Money & Banking

Insolvency proceedings: For each revival under IBC, four firms go under

V Rishi Kumar Hyderabad | Updated on June 28, 2019

The enactment of IBC, 2016, was aimed at addressing the problems of sick units in a time-bound manner by re-organising and achieving a resolution   -  istock/brijith vijayan

Over 1,000 cases still under the process

There have been four deaths for every revival case under the Insolvency and Bankruptcy Code (IBC) proceedings.

And significantly for those four, which have headed for liquidation, the process continues without much progress and hardly any takers.

Further, of the 1,858 cases taken up for resolution and finding a suitor for a revival plan, more than 1,000 are still under various stages of proceedings at the National Company Law Tribunal (NCLT).

As on March 31, 2019, of the total 1,858 cases admitted under insolvency proceedings, 94 achieved resolution, 243 were settled by mutual consent or appeals, and 378 companies/cases were taken up for liquidation. And, the rest are still undergoing the corporate insolvency resolution process (CIRP).

The enactment of the Insolvency and Bankruptcy Code, 2016, was aimed at addressing the problems of sick units in a time-bound manner by re-organising and achieving a resolution.

While the law came as a ray of hope and helped resolve a number of cases, particularly in the steel sector, the same cannot be said about the power sector. Most players in the power sector are struck without resolution during the case time, and even after resolution those headed for liquidation are in doldrums.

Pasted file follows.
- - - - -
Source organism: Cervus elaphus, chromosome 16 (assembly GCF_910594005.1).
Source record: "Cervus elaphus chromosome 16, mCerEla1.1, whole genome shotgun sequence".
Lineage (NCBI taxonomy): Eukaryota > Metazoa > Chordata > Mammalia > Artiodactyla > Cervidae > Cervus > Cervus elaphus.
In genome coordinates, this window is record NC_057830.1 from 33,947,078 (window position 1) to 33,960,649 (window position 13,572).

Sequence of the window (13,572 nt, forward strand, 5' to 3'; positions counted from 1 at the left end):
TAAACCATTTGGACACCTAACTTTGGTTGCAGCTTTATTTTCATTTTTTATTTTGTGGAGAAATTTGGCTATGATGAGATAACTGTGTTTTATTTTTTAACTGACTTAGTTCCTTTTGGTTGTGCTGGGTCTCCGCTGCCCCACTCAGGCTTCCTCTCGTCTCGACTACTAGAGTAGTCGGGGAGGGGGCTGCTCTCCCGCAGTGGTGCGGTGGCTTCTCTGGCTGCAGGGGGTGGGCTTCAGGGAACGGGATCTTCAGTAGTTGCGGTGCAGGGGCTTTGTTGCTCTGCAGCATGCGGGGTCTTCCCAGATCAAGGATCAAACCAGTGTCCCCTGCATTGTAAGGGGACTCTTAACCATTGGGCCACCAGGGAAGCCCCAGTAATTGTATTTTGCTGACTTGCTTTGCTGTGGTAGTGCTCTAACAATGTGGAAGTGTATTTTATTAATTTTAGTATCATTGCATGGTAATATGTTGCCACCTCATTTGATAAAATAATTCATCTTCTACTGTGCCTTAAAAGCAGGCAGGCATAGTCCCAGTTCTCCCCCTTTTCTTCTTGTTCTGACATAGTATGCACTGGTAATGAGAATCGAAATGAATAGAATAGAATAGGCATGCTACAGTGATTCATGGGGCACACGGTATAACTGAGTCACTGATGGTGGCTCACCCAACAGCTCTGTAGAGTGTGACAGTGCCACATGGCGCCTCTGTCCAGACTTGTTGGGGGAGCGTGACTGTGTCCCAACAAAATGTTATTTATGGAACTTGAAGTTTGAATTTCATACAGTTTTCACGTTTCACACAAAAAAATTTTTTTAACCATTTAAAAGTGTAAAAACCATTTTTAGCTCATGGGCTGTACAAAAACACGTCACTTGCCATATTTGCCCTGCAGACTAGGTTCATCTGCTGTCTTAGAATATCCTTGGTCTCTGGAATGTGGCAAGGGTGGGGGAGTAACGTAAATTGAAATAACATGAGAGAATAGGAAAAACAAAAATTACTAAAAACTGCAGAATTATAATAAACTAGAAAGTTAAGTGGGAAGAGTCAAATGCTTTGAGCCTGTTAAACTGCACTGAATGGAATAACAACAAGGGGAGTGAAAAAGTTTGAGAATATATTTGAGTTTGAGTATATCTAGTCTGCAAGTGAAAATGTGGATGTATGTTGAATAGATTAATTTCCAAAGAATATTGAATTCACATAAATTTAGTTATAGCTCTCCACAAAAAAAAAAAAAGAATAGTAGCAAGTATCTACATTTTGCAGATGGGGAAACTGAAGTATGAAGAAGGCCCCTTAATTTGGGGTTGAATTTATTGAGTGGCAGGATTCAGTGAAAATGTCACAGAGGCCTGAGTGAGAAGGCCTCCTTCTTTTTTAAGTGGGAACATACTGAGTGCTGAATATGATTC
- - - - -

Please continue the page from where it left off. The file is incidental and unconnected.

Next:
For the bleeding companies and non-performing assets, the Code was a way out of the mess looming large over them due to the piled-up debt and the banking sector being saddled with bad books.

Lokesh Vasudevan, Partner at Brahmayya & Co, said, “The Code is a beneficial legislation which should have put the corporate debtor back on its feet and not be treated as a mere recovery legislation for creditors. Recovery in case of resolution is fixed and unchangeable, whereas, realisations out of liquidation are uncertain, time-consuming and stressful.”

The alarming aspect of the insolvency process has been that the livelihoods of thousands of employees and businessmen and suppliers who were dependant on these companies have uncertainty staring at them as the future is not clear.

And when they head for liquidation, the situation is even worse — so when an asset could not be revived as a ‘going concern’ during the process, who will respond to a piecemeal sale of liquidated assets is a larger question.

Vasudevan said the spirit of the law is to keep the entity a ‘going concern’. However, in most cases, the operations have come to a halt, without cash flows and an uncertain future.

For the banking sector, which has been drawing flak for the mounting debt in their books, they need to respect the intent of the IBC to find a resolution in the interest of the company and the economy.

In some cases which have been resolved, the amount that has actually come through as settlement towards revival is a pittance. However, the best part is the company will continue its operations. And, in cases where there is no revival plan and the company is headed for liquidation, it is even worse as it would be tougher to find a suitor.

Published on June 28, 2019

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